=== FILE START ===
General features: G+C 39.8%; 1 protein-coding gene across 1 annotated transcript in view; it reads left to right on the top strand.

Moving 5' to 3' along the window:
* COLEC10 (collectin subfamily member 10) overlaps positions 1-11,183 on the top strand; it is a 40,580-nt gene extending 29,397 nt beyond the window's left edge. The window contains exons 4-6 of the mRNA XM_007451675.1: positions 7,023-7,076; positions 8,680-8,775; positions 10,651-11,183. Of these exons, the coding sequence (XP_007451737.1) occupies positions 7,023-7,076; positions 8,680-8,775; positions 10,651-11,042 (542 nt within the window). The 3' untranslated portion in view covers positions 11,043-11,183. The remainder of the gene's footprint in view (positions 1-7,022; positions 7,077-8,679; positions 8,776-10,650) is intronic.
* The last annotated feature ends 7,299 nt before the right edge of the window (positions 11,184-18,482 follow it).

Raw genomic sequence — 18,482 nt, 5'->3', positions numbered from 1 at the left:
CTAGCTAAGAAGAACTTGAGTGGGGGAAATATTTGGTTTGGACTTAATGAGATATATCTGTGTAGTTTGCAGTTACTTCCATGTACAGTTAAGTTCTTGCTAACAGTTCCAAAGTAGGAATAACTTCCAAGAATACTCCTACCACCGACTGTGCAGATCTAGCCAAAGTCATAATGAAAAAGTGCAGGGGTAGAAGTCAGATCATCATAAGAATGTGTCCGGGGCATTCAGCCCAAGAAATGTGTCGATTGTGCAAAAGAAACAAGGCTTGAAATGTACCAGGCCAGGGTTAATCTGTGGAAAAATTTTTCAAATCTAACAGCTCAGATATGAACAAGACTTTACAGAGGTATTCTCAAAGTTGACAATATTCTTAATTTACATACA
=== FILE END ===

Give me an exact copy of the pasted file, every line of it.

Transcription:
General features: G+C 39.8%; 1 protein-coding gene across 1 annotated transcript in view; it reads left to right on the top strand.

Moving 5' to 3' along the window:
* COLEC10 (collectin subfamily member 10) overlaps positions 1-11,183 on the top strand; it is a 40,580-nt gene extending 29,397 nt beyond the window's left edge. The window contains exons 4-6 of the mRNA XM_007451675.1: positions 7,023-7,076; positions 8,680-8,775; positions 10,651-11,183. Of these exons, the coding sequence (XP_007451737.1) occupies positions 7,023-7,076; positions 8,680-8,775; positions 10,651-11,042 (542 nt within the window). The 3' untranslated portion in view covers positions 11,043-11,183. The remainder of the gene's footprint in view (positions 1-7,022; positions 7,077-8,679; positions 8,776-10,650) is intronic.
* The last annotated feature ends 7,299 nt before the right edge of the window (positions 11,184-18,482 follow it).

Raw genomic sequence — 18,482 nt, 5'->3', positions numbered from 1 at the left:
CTAGCTAAGAAGAACTTGAGTGGGGGAAATATTTGGTTTGGACTTAATGAGATATATCTGTGTAGTTTGCAGTTACTTCCATGTACAGTTAAGTTCTTGCTAACAGTTCCAAAGTAGGAATAACTTCCAAGAATACTCCTACCACCGACTGTGCAGATCTAGCCAAAGTCATAATGAAAAAGTGCAGGGGTAGAAGTCAGATCATCATAAGAATGTGTCCGGGGCATTCAGCCCAAGAAATGTGTCGATTGTGCAAAAGAAACAAGGCTTGAAATGTACCAGGCCAGGGTTAATCTGTGGAAAAATTTTTCAAATCTAACAGCTCAGATATGAACAAGACTTTACAGAGGTATTCTCAAAGTTGACAATATTCTTAATTTACATACA